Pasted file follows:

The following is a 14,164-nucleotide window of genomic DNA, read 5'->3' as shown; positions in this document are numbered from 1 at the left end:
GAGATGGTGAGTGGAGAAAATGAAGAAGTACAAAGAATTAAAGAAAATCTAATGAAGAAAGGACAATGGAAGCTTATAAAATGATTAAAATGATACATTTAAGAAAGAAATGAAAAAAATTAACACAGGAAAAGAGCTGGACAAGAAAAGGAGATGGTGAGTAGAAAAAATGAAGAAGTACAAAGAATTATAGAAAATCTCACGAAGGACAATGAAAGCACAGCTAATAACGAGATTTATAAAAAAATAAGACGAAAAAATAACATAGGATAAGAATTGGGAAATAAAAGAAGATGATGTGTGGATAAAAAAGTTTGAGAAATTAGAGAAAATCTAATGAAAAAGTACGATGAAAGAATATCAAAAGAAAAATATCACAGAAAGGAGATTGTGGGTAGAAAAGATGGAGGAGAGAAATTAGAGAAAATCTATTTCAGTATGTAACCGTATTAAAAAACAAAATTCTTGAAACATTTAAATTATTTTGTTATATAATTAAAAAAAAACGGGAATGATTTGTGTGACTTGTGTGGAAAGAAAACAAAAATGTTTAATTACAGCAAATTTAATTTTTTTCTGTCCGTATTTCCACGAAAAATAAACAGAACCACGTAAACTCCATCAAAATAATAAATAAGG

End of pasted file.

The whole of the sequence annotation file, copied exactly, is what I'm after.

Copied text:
The following is a 14,164-nucleotide window of genomic DNA, read 5'->3' as shown; positions in this document are numbered from 1 at the left end:
GAGATGGTGAGTGGAGAAAATGAAGAAGTACAAAGAATTAAAGAAAATCTAATGAAGAAAGGACAATGGAAGCTTATAAAATGATTAAAATGATACATTTAAGAAAGAAATGAAAAAAATTAACACAGGAAAAGAGCTGGACAAGAAAAGGAGATGGTGAGTAGAAAAAATGAAGAAGTACAAAGAATTATAGAAAATCTCACGAAGGACAATGAAAGCACAGCTAATAACGAGATTTATAAAAAAATAAGACGAAAAAATAACATAGGATAAGAATTGGGAAATAAAAGAAGATGATGTGTGGATAAAAAAGTTTGAGAAATTAGAGAAAATCTAATGAAAAAGTACGATGAAAGAATATCAAAAGAAAAATATCACAGAAAGGAGATTGTGGGTAGAAAAGATGGAGGAGAGAAATTAGAGAAAATCTATTTCAGTATGTAACCGTATTAAAAAACAAAATTCTTGAAACATTTAAATTATTTTGTTATATAATTAAAAAAAAACGGGAATGATTTGTGTGACTTGTGTGGAAAGAAAACAAAAATGTTTAATTACAGCAAATTTAATTTTTTTCTGTCCGTATTTCCACGAAAAATAAACAGAACCACGTAAACTCCATCAAAATAATAAATAAGG